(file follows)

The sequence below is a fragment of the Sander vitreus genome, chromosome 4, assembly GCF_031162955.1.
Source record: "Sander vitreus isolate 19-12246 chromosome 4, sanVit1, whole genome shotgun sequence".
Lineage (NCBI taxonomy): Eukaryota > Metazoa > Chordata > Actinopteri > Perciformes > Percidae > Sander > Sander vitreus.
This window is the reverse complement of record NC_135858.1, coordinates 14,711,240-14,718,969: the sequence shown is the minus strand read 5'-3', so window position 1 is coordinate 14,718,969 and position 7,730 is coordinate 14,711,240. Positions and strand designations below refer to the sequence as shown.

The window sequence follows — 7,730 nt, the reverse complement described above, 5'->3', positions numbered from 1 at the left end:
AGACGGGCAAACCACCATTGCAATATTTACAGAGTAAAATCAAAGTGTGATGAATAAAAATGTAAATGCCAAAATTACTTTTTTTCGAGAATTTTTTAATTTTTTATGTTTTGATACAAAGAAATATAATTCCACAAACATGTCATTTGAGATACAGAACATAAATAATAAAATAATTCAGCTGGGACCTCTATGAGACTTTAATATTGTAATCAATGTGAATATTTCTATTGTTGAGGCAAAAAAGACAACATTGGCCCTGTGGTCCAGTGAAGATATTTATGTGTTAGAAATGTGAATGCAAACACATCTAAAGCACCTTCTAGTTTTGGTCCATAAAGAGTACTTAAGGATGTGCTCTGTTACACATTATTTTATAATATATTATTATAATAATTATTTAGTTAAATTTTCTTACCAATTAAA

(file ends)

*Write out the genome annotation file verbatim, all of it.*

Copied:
The sequence below is a fragment of the Sander vitreus genome, chromosome 4, assembly GCF_031162955.1.
Source record: "Sander vitreus isolate 19-12246 chromosome 4, sanVit1, whole genome shotgun sequence".
Lineage (NCBI taxonomy): Eukaryota > Metazoa > Chordata > Actinopteri > Perciformes > Percidae > Sander > Sander vitreus.
This window is the reverse complement of record NC_135858.1, coordinates 14,711,240-14,718,969: the sequence shown is the minus strand read 5'-3', so window position 1 is coordinate 14,718,969 and position 7,730 is coordinate 14,711,240. Positions and strand designations below refer to the sequence as shown.

The window sequence follows — 7,730 nt, the reverse complement described above, 5'->3', positions numbered from 1 at the left end:
AGACGGGCAAACCACCATTGCAATATTTACAGAGTAAAATCAAAGTGTGATGAATAAAAATGTAAATGCCAAAATTACTTTTTTTCGAGAATTTTTTAATTTTTTATGTTTTGATACAAAGAAATATAATTCCACAAACATGTCATTTGAGATACAGAACATAAATAATAAAATAATTCAGCTGGGACCTCTATGAGACTTTAATATTGTAATCAATGTGAATATTTCTATTGTTGAGGCAAAAAAGACAACATTGGCCCTGTGGTCCAGTGAAGATATTTATGTGTTAGAAATGTGAATGCAAACACATCTAAAGCACCTTCTAGTTTTGGTCCATAAAGAGTACTTAAGGATGTGCTCTGTTACACATTATTTTATAATATATTATTATAATAATTATTTAGTTAAATTTTCTTACCAATTAAA